Saturday, August 8, 2009

Running 50 Miles to look at a Bridge

Well. THAT was unexpected.
See, the thing I love about taking on these new challenges and unchartered distances is simply this: I don't know what the hell is going to happen. Therefore, I rarely look at a watch and go in with a goal of finishing. That's it. When my body says 'feed me,' I eat. When my quads say 'break, please,' I hike backwards. When my IT's say, 'stop charging the downhills, dammit,' I continue charging the downhills.

IT bands are stupid.

My first 50 mile adventure was no exception. My plan was to start conservatively and basically just do what I could. I put in a lot of work this summer, but had been plagued by some achilles and compensation issues that crept up during the three weeks where I went insane and initiated a training plan consisting of angry running 80-100+ miles a week. That was fun. Apparently it also turned me into a certifiable badass because I fucking KILLED it at Headlands. Here's how it all went down...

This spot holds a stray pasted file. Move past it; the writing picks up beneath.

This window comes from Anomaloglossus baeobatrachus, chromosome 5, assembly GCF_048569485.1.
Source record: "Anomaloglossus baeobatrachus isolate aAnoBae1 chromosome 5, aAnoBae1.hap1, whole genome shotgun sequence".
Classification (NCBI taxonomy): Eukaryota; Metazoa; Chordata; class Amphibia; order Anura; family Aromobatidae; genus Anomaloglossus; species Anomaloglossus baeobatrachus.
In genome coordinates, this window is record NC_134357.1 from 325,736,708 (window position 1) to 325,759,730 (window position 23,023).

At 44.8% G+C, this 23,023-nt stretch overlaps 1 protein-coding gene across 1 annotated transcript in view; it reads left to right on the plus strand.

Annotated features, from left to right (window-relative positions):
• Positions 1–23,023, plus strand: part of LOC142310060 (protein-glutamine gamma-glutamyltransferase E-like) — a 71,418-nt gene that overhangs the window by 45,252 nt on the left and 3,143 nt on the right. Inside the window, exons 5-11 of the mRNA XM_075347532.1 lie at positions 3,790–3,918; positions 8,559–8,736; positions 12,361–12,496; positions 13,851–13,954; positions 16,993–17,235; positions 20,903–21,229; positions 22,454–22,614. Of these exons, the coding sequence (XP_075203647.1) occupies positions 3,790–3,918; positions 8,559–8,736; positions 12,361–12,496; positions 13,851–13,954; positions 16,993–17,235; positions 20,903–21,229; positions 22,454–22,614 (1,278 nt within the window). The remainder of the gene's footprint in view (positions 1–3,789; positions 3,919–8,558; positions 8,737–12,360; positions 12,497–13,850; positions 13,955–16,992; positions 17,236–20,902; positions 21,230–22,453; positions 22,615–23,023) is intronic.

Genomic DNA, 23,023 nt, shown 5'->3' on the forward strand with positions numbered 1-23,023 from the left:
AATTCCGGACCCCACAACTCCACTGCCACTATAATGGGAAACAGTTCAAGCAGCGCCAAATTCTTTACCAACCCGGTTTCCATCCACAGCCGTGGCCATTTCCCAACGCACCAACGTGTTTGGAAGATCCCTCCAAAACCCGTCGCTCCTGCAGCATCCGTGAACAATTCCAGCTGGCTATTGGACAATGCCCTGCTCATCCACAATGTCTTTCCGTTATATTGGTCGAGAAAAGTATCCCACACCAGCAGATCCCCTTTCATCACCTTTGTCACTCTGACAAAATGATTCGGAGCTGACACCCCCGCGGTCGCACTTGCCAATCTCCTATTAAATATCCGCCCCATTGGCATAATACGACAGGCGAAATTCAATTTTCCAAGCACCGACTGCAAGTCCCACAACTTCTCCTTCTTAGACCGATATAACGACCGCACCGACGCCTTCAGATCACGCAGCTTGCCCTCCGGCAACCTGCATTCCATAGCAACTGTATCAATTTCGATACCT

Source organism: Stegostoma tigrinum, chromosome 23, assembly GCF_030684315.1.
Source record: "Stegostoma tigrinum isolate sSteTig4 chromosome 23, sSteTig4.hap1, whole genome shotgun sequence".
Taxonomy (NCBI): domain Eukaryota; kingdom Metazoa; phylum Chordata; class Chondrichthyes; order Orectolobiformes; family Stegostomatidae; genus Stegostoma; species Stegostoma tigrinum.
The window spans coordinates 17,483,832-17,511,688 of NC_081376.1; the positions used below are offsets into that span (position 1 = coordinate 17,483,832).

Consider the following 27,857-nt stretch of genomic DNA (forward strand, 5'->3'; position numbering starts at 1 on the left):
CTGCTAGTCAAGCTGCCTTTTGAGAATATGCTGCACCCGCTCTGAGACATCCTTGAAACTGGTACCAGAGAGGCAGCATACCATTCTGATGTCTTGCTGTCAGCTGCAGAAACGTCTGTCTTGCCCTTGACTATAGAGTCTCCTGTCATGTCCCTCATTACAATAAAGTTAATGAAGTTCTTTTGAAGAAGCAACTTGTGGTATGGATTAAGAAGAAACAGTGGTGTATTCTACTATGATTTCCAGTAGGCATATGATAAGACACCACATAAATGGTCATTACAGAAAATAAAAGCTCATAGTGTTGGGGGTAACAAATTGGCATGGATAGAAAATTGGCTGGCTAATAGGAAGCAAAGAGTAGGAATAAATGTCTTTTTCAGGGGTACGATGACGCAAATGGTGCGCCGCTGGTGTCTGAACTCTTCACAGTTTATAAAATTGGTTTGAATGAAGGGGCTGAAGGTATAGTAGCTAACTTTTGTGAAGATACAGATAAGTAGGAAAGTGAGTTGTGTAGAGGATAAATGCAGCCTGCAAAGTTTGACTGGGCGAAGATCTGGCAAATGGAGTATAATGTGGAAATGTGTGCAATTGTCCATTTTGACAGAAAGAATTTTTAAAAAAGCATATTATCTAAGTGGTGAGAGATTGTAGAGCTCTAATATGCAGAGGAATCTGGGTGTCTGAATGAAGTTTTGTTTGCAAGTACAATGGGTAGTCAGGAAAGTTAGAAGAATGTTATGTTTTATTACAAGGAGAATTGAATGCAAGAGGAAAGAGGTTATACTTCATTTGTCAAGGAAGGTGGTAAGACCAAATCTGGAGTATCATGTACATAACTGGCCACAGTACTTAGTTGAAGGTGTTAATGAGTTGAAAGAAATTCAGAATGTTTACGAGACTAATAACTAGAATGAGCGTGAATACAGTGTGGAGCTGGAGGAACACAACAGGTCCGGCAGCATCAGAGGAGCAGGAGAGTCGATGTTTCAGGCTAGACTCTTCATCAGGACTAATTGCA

After a week of no sleep and working 14 hours a day, my good friend Katelyn and her Subaru showed up at 6 AM Friday morning. I only agreed to leave so early because Katelyn promised we could stop for chocolate chip pancakes for breakfast after we were out of LA and safe from traffic. We did and I fell in love with the waitress at IHOP when she let me make up my own meal consisting of nothing on the menu AND then only charged me $5. Oh yes... this is going to be a most excellent trip.

The rest of Friday consisted of driving on the 5, relaxing, perfecting the creation of pineapple pizza and people staring at my awesome new Vibram Five Fingers shoe-type items. Then I packed drop bags with everything I could ever need since I had no clue what I was doing. It was a hot mess...

Out of all this, I used: 1 powerbar, the body glide, the golden sunshine, 1 bag of gatorade endurance and a kleenex... which is ironic because my drop bags could have legitimately been their own aid station. For the entire race.